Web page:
A memory-based cache stores data in memory that could be inside your application memory or using another process, shared memory, etc. The main advantage of this implementation is that it is the fastest way to access data. On the other hand, it has a particular caveat and it’s that data is only available as long as the cache engine is running.
A disk-based implementation uses disk storage which is slower than memory but can be persisted even if the application restarts. Another advantage is that usually, disk is cheaper and bigger than memory so you can store more data at lower costs.
A distributed cache works across a network and multiple machines access it, it’s useful to scale applications and to share data between different servers supporting huge applications. The typical way to implement these caches is to install an instance or a cluster of a specific cache engine server. These systems are meant to scale horizontally so it’s very common for them to have some features like clustering and sharding out of the box.
Which one is better? It depends on your use case... Because we have thousands of use cases for a cache, you have thousands of options to choose from. I have created the following comparison table to help you choose between a distributed or local cache for your application.
As you can see local and distributed caches are really different, but both make a lot of sense depending on your use case.
Let’s say you have data, like for example, weather information for a particular city and you want to cache it. In this example data it’s the same for all requests, doesn’t change so often and it’s small (in size). This use case could use a small local cache in disk or memory so you will avoid scaling a remote cache if you have a lot of requests.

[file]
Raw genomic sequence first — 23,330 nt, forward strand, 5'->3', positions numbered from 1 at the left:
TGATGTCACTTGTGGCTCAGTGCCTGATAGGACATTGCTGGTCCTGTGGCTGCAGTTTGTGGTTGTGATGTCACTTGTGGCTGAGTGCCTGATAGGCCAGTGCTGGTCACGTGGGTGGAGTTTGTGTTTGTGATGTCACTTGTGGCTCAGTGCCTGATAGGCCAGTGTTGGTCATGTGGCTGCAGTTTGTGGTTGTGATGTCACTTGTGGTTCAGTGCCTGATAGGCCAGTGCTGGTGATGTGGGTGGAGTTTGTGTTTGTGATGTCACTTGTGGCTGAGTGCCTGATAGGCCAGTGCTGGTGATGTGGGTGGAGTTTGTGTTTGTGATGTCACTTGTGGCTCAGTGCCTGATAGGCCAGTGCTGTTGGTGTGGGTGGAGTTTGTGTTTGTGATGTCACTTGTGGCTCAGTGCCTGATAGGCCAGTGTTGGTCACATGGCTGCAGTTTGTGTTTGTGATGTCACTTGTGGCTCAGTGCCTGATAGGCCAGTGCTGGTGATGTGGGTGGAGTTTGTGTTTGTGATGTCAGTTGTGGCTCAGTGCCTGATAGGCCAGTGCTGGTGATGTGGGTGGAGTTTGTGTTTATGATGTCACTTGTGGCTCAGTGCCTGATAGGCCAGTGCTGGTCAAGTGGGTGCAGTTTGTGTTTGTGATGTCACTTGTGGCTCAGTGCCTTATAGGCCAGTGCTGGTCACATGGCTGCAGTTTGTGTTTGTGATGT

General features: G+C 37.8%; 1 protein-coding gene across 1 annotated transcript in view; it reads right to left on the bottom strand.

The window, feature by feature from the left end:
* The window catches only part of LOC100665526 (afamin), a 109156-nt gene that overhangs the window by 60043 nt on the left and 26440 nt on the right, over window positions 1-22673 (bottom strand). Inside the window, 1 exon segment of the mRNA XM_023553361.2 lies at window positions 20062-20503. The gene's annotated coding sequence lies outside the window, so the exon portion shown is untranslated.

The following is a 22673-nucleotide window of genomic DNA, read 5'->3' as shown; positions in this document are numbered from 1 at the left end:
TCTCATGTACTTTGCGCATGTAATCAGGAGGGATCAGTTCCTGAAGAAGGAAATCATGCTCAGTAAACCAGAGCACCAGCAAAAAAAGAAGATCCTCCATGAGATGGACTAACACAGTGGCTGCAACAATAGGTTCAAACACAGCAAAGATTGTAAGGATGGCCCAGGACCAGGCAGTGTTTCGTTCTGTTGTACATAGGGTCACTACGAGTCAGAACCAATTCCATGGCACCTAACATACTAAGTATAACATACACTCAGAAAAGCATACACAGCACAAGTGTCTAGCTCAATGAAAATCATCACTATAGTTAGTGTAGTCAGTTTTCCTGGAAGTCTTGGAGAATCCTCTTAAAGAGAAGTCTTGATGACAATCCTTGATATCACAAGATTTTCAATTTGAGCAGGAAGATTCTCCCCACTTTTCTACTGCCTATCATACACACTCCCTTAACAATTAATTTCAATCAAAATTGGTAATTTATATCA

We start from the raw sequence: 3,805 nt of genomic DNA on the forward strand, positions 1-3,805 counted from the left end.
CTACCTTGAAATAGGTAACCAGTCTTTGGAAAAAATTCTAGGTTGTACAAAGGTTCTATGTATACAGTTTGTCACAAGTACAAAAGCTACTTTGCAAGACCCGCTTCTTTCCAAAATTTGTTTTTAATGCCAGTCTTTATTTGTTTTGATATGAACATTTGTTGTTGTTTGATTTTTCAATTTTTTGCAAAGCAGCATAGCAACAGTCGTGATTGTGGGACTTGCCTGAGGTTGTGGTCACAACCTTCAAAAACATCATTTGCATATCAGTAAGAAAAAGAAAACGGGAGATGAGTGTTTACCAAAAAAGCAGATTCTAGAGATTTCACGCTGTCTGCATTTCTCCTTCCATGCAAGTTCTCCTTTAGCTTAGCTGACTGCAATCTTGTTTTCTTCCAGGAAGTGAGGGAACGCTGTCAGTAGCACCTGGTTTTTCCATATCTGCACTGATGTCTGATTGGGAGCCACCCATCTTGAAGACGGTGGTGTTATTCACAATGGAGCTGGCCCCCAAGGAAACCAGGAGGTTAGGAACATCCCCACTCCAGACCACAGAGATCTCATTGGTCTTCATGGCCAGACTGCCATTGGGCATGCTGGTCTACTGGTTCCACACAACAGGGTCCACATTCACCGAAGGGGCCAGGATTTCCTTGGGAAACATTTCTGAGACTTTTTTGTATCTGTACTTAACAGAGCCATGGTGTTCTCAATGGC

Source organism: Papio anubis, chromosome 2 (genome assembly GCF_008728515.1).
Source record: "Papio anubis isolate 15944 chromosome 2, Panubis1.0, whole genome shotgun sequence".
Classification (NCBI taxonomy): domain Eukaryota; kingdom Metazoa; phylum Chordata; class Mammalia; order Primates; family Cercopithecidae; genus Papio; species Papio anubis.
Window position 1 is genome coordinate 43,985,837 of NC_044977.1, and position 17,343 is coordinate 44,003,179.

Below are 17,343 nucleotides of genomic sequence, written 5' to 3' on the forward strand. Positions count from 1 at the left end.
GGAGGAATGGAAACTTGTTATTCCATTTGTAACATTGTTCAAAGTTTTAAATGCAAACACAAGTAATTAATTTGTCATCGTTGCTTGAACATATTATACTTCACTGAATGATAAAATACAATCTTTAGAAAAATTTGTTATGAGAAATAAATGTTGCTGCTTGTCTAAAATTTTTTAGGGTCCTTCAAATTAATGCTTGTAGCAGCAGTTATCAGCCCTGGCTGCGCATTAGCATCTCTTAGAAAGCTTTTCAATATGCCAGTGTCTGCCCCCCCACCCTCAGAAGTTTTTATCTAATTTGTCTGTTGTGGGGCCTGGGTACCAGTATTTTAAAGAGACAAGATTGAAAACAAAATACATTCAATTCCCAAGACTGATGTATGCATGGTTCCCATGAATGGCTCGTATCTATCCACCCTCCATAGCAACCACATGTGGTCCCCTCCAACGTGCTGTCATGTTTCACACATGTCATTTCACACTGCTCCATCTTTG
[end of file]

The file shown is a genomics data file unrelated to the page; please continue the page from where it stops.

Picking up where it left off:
Another use case that will need a distributed cache could be a requests access control system. These systems, for example, will store a cache with information about the number of requests per minute per API user. So you need to have all the information from all servers in a shared database to count all requests properly. In this use case, you need to use a distributed cache so you can share the information between all servers.
Important to notice that here we are not speaking about a particular technology. It is because you can implement local or remote cache using the same technology in most cases. For example, you can use a Redis instance for a local or remote cache. Some of you could think it’s a lot of overengineering but makes a lot of sense if you want to change a local cache for a distributed one in the future. In this case, you will be able to use the same technology without changing a single line of code of your application.
Choosing the best filling strategy
When we talk about the filling strategy we are talking about the way data will be inserted into the cache. Here we have two ways to do it: eager or lazy.
If you are going to use an eager approach it means you can handle a miss in your cache so you will insert or update data on a regular basis, but it doesn’t matter if some data is missing in your cache. The best way to implement this approach is using a background process that compiles data and loads the data in your cache.
The lazy approach assumes that you cannot miss information in your cache so basically, your application should try to fetch data from your cache and if a miss occurs the app will go to a secondary data source (usually a relational database) to fetch the information and then insert it in the cache for future usages. To implement a lazy approach you need to create a logic to access your data in your application to handle missing data and use a fallback. Depending on your programming language or framework you will find different options to do it.